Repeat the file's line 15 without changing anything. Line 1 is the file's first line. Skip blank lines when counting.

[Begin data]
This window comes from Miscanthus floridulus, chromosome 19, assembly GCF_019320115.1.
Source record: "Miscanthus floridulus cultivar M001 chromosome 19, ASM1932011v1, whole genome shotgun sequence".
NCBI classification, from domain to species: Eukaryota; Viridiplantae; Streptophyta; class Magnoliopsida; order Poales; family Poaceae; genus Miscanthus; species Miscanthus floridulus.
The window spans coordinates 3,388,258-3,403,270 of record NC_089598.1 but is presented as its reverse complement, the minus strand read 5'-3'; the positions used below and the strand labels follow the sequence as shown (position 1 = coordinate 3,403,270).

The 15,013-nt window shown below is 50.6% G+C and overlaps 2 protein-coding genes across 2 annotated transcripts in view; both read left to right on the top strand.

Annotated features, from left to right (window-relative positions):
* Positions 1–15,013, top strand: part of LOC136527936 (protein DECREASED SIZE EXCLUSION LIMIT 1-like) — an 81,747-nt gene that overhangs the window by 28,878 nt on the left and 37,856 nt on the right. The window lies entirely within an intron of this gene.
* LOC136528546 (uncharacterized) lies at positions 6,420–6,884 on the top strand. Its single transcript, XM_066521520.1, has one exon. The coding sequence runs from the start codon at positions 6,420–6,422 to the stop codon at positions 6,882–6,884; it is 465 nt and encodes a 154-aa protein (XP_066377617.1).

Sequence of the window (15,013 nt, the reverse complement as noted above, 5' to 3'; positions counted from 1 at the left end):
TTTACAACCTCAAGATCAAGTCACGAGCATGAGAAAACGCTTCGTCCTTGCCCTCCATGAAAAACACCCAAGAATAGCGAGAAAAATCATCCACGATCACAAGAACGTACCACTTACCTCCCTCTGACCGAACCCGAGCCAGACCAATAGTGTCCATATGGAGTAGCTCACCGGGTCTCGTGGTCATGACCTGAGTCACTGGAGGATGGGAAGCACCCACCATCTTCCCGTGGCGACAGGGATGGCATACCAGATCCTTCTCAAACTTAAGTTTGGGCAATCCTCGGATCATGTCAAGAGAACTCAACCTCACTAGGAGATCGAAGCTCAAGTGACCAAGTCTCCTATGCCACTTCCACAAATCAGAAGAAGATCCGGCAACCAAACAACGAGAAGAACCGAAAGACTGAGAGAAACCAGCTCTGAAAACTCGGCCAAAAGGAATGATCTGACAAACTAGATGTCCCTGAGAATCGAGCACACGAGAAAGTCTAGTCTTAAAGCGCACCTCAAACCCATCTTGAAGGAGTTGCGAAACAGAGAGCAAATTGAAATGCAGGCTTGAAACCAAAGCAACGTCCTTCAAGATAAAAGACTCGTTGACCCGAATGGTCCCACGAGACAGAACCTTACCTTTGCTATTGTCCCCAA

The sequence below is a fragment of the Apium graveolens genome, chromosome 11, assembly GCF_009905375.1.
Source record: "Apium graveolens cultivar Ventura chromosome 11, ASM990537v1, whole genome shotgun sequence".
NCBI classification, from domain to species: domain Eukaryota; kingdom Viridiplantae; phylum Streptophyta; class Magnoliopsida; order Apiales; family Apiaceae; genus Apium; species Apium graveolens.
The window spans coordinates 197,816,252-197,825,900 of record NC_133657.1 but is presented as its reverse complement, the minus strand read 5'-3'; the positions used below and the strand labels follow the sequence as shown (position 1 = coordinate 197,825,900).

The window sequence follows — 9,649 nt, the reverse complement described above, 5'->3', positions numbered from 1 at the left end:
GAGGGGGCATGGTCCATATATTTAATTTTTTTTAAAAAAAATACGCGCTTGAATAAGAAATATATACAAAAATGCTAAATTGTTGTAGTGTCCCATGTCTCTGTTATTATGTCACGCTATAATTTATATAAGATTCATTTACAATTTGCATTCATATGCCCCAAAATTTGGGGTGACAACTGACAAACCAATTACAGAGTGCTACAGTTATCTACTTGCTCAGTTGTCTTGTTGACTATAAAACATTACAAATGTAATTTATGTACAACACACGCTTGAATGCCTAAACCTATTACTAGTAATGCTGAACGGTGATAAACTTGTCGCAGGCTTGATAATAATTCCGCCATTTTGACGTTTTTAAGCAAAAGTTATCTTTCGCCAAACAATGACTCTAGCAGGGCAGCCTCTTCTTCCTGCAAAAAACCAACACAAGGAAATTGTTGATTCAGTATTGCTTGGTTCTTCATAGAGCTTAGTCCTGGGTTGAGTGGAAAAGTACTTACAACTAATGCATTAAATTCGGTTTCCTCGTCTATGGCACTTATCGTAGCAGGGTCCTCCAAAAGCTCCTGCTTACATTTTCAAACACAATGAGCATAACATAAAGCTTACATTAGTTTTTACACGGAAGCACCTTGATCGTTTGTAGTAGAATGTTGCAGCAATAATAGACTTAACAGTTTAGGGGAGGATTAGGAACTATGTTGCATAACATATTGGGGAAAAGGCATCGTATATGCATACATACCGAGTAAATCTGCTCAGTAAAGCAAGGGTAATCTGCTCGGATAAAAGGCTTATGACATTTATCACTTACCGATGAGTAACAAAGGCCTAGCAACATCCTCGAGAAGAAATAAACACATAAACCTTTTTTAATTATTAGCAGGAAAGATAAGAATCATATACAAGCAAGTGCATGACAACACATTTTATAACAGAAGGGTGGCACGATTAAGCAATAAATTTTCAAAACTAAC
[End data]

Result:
The window sequence follows — 9,649 nt, the reverse complement described above, 5'->3', positions numbered from 1 at the left end: